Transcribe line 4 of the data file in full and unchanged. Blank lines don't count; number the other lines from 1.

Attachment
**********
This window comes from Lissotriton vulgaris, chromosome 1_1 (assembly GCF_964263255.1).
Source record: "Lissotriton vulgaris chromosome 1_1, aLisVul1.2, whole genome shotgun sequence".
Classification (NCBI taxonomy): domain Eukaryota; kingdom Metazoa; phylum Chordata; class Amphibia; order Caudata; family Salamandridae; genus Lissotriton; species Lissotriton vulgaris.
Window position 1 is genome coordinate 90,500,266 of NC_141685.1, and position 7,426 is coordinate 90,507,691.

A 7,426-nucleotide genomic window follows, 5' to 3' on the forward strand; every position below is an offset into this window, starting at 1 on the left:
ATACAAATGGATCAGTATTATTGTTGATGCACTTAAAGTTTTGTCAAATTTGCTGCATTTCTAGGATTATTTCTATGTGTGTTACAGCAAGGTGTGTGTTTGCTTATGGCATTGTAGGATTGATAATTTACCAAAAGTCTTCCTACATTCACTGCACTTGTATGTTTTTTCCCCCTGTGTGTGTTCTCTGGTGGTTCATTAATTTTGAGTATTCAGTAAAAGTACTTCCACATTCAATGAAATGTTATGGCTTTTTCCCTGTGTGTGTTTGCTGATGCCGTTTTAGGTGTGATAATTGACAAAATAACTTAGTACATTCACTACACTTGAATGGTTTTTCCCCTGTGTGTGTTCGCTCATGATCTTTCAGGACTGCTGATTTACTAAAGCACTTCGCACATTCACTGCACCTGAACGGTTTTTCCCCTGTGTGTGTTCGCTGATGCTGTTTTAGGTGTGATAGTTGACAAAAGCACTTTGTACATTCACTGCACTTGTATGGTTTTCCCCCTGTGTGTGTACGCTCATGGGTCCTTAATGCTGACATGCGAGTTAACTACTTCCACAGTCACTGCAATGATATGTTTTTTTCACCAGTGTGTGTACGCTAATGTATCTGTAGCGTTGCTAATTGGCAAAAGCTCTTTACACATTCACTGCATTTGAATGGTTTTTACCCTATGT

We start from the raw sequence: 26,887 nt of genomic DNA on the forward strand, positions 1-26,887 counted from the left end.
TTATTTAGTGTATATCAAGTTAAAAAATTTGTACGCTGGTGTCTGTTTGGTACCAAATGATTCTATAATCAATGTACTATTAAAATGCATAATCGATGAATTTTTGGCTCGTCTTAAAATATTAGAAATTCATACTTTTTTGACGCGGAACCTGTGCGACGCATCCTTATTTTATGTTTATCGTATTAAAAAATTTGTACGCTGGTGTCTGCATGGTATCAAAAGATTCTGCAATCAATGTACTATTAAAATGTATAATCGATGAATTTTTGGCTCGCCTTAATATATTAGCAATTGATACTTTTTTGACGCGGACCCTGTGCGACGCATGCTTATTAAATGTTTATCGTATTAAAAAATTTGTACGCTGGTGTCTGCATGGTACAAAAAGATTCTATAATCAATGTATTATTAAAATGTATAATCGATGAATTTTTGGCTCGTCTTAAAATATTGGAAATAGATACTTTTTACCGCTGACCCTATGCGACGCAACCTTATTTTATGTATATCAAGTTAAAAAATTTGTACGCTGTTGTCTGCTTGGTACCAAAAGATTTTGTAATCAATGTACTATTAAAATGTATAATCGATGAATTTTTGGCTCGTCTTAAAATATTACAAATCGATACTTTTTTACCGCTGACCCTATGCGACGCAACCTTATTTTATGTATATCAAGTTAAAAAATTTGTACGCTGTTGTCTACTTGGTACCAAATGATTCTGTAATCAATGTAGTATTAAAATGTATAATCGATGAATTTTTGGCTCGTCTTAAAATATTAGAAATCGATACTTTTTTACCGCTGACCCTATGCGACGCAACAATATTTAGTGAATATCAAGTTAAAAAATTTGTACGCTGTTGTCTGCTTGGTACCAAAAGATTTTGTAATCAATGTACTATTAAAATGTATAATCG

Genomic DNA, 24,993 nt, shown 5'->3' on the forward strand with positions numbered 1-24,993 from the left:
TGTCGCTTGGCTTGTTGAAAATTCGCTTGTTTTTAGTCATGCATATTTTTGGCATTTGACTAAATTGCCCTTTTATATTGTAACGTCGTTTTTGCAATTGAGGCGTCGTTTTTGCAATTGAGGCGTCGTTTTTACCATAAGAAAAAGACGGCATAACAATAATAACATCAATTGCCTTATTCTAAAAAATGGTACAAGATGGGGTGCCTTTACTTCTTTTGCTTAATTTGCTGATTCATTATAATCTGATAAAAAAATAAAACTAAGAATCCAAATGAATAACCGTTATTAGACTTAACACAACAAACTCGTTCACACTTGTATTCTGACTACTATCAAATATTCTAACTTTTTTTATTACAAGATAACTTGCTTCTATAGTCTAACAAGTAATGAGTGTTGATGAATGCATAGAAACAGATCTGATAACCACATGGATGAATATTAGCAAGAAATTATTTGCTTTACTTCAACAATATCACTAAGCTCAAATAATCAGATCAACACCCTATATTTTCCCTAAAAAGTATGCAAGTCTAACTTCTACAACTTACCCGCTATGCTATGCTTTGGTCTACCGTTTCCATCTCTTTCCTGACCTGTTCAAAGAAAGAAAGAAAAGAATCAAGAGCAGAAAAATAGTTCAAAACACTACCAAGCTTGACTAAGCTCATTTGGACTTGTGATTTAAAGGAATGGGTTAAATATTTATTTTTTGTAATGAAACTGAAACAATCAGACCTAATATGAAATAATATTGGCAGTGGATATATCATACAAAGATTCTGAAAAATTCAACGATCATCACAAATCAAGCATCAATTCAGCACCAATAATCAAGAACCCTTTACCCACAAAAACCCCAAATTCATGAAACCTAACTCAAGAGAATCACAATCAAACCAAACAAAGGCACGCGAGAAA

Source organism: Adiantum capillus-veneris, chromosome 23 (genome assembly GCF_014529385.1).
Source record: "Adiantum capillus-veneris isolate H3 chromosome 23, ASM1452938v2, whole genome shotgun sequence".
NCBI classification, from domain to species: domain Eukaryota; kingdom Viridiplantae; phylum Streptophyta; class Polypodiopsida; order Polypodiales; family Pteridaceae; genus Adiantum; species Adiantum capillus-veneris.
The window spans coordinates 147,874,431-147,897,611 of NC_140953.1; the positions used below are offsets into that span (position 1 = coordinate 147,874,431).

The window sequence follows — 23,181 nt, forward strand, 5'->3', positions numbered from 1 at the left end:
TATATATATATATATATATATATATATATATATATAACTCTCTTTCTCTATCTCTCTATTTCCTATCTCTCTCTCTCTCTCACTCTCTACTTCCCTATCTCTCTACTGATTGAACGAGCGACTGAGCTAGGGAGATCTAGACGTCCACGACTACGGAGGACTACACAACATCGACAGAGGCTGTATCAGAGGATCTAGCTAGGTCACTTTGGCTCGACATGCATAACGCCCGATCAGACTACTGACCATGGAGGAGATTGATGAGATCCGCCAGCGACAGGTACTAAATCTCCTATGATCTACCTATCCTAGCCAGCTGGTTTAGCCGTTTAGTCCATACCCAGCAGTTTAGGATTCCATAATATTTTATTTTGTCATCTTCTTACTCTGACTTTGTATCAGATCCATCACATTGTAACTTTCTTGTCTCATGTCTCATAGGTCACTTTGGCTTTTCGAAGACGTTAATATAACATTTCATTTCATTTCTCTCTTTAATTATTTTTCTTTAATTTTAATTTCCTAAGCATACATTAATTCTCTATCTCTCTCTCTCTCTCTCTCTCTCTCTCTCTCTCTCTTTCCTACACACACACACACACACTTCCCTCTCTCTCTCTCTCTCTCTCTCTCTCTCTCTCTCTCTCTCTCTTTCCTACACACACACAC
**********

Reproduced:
Window position 1 is genome coordinate 90,500,266 of NC_141685.1, and position 7,426 is coordinate 90,507,691.